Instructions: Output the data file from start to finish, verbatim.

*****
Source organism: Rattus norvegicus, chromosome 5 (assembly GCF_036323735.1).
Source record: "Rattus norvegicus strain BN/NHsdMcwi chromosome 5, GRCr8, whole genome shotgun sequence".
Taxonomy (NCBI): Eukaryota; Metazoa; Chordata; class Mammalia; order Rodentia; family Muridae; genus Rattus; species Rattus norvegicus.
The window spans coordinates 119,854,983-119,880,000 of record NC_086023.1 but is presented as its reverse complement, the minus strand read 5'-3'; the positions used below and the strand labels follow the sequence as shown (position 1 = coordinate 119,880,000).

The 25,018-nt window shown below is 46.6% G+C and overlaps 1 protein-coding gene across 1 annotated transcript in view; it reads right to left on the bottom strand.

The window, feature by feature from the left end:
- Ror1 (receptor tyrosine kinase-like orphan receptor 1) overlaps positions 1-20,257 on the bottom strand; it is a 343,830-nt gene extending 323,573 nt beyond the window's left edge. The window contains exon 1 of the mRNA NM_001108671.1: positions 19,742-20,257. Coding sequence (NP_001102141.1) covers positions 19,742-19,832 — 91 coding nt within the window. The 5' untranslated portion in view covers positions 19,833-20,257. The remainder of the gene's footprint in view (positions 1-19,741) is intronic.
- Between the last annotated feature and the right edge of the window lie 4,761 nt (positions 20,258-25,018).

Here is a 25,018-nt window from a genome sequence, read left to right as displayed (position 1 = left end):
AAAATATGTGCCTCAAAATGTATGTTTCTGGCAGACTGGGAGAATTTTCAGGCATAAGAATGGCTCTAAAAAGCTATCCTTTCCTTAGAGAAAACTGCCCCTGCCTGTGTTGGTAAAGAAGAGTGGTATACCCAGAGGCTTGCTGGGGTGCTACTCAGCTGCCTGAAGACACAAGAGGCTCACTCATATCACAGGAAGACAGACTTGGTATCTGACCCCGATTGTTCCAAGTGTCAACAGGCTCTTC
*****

Source organism: Rattus norvegicus, chromosome 5 (assembly GCF_036323735.1).
Source record: "Rattus norvegicus strain BN/NHsdMcwi chromosome 5, GRCr8, whole genome shotgun sequence".
Taxonomy (NCBI): Eukaryota; Metazoa; Chordata; class Mammalia; order Rodentia; family Muridae; genus Rattus; species Rattus norvegicus.
The window spans coordinates 119,854,983-119,880,000 of record NC_086023.1 but is presented as its reverse complement, the minus strand read 5'-3'; the positions used below and the strand labels follow the sequence as shown (position 1 = coordinate 119,880,000).

The 25,018-nt window shown below is 46.6% G+C and overlaps 1 protein-coding gene across 1 annotated transcript in view; it reads right to left on the bottom strand.

The window, feature by feature from the left end:
- Ror1 (receptor tyrosine kinase-like orphan receptor 1) overlaps positions 1-20,257 on the bottom strand; it is a 343,830-nt gene extending 323,573 nt beyond the window's left edge. The window contains exon 1 of the mRNA NM_001108671.1: positions 19,742-20,257. Coding sequence (NP_001102141.1) covers positions 19,742-19,832 — 91 coding nt within the window. The 5' untranslated portion in view covers positions 19,833-20,257. The remainder of the gene's footprint in view (positions 1-19,741) is intronic.
- Between the last annotated feature and the right edge of the window lie 4,761 nt (positions 20,258-25,018).

Here is a 25,018-nt window from a genome sequence, read left to right as displayed (position 1 = left end):
AAAATATGTGCCTCAAAATGTATGTTTCTGGCAGACTGGGAGAATTTTCAGGCATAAGAATGGCTCTAAAAAGCTATCCTTTCCTTAGAGAAAACTGCCCCTGCCTGTGTTGGTAAAGAAGAGTGGTATACCCAGAGGCTTGCTGGGGTGCTACTCAGCTGCCTGAAGACACAAGAGGCTCACTCATATCACAGGAAGACAGACTTGGTATCTGACCCCGATTGTTCCAAGTGTCAACAGGCTCTTC